Chen Yun-yuan, Ph.D. candidate, Graduate Institute of Taiwanese Literature, National Chengchi University
Under Japanese rule, Taiwan underwent rapid modernization in the first half of the twentieth century. Signs of modernity were everywhere – in the way that people dressed, in how they thought of themselves and the world, in the organization of their cities. One manifestation of modernization was in the music industry, which for a brief period in the 1930s experienced what has come to be known as the Dance Age.
Though still remembered fondly by those who experienced it, the Dance Age has been largely forgotten. Now, thanks to Viva Tonal: The Dance Age, a 2003 documentary by directors Kuo Chen-ti and Chien Wei-ssu, modern Taiwanese viewers – and the rest of the world – can experience this unique moment in Taiwan’s history.
Performed by popular singer Sun-sun, the Taiwanese-language hit “Dance Age” was composed by the Teng U-hian (Deng Yuxian) – “the godfather of Taiwanese folk music” – with lyrics by Chen Chun-yu. The song centers on the modern woman of the 1930s as she boldly seeks to build a new world and find true love.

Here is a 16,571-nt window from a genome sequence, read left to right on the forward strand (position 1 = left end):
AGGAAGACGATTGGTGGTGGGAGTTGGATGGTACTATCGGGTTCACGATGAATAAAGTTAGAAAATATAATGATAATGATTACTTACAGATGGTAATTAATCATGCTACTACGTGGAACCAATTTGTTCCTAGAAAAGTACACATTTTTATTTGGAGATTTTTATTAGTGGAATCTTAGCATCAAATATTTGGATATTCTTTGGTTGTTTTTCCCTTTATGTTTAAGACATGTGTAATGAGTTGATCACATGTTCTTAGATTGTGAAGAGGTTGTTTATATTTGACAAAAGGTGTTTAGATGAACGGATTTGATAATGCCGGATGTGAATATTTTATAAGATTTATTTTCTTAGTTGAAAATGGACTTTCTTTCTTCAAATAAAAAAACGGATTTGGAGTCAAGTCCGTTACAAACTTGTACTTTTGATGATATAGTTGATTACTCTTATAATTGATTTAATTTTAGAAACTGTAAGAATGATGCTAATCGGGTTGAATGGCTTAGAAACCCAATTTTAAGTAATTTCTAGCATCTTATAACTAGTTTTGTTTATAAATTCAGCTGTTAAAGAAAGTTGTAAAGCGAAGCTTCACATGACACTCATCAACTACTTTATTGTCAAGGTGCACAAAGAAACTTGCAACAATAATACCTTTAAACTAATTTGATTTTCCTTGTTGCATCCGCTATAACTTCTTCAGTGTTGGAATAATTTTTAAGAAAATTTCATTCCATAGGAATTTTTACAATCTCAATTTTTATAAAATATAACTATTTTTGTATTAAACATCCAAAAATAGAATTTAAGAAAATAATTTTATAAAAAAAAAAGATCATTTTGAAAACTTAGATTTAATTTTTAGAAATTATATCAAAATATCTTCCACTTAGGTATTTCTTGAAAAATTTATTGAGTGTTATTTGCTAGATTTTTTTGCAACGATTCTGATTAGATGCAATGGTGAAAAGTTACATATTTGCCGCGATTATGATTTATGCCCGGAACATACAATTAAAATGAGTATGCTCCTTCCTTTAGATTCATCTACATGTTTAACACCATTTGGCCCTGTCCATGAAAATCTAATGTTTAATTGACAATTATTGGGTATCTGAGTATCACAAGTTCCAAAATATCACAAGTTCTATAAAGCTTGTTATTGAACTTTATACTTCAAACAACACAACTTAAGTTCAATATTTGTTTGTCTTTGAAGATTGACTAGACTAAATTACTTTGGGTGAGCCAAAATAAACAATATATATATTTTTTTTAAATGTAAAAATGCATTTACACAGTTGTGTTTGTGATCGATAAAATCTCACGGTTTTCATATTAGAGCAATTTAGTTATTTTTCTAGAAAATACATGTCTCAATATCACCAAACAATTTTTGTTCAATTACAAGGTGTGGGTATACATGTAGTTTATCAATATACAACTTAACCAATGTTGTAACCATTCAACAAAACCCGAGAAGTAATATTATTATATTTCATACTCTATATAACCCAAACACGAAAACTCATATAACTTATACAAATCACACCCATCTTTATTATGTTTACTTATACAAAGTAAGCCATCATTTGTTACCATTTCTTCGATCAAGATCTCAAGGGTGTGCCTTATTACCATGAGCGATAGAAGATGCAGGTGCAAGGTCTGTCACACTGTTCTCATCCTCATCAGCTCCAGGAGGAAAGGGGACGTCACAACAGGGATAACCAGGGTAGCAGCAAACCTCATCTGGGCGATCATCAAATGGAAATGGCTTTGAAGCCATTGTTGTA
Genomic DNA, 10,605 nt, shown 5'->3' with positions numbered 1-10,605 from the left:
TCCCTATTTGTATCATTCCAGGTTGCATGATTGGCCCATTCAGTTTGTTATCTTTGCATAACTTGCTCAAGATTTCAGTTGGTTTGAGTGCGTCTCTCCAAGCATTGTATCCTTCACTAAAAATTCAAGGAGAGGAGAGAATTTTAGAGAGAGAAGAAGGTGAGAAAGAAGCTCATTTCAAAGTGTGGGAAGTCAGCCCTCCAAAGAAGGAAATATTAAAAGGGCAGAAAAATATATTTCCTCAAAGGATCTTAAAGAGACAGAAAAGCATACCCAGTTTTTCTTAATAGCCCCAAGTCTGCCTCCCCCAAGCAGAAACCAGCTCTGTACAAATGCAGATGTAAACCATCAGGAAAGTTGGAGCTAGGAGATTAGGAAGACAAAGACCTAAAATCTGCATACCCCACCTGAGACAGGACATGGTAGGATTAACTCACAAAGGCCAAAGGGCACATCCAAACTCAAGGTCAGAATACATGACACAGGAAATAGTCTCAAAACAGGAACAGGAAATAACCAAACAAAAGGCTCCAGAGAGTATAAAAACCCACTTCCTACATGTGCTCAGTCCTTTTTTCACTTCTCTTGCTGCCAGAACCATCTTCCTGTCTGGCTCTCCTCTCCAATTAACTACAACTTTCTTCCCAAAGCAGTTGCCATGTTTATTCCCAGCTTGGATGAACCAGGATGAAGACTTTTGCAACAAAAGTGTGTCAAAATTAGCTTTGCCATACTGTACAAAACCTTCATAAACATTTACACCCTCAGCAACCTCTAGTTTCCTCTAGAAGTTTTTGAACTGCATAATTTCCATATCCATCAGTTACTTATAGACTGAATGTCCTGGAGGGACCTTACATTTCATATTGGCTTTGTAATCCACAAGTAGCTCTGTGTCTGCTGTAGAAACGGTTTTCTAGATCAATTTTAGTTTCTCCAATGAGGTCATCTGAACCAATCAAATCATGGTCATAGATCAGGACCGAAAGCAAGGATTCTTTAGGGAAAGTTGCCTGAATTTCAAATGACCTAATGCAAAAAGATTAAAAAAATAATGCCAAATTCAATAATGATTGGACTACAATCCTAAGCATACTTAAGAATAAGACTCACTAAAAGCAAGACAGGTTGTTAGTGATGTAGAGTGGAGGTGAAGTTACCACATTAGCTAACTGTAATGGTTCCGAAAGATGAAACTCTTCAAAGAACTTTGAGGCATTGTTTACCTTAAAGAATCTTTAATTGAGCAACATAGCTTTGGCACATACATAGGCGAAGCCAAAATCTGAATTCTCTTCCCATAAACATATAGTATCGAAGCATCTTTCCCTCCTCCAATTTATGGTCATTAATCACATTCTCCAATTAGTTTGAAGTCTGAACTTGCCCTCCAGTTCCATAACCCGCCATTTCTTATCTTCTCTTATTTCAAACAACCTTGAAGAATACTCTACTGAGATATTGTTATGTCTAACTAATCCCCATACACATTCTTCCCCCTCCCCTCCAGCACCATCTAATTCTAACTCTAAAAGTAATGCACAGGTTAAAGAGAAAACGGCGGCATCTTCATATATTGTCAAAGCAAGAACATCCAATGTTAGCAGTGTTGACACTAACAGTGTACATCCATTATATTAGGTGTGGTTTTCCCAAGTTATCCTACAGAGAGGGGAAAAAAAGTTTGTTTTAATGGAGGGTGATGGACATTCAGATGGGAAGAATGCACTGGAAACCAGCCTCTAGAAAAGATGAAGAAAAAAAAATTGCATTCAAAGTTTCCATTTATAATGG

The lyrics celebrate free love, the upbeat melody a bright contrast to the gloomy reality of colonialism: “I’m a modern girl, free to roam the world;” “I only know the modern age, unfettered love is all the rage;” “men and women, pair-by-pair, dance away without a care!”
Taiwan’s Public Television Service (PTV) revived the memory of this bygone era in 2012 with The Songs of Soil, a musical celebration of “Dance Age” writers Teng and Chen, and other leading figures of the time – singers Sun-sun and Ai-ai, composer Yao Zanfu, and lyricist Lee Lim-chhiu (Li Linqiu). More than simply a tribute to the music and the people who made it, the series recreates the golden age of Taipei’s Dadaocheng district and the resplendence of an all but forgotten era.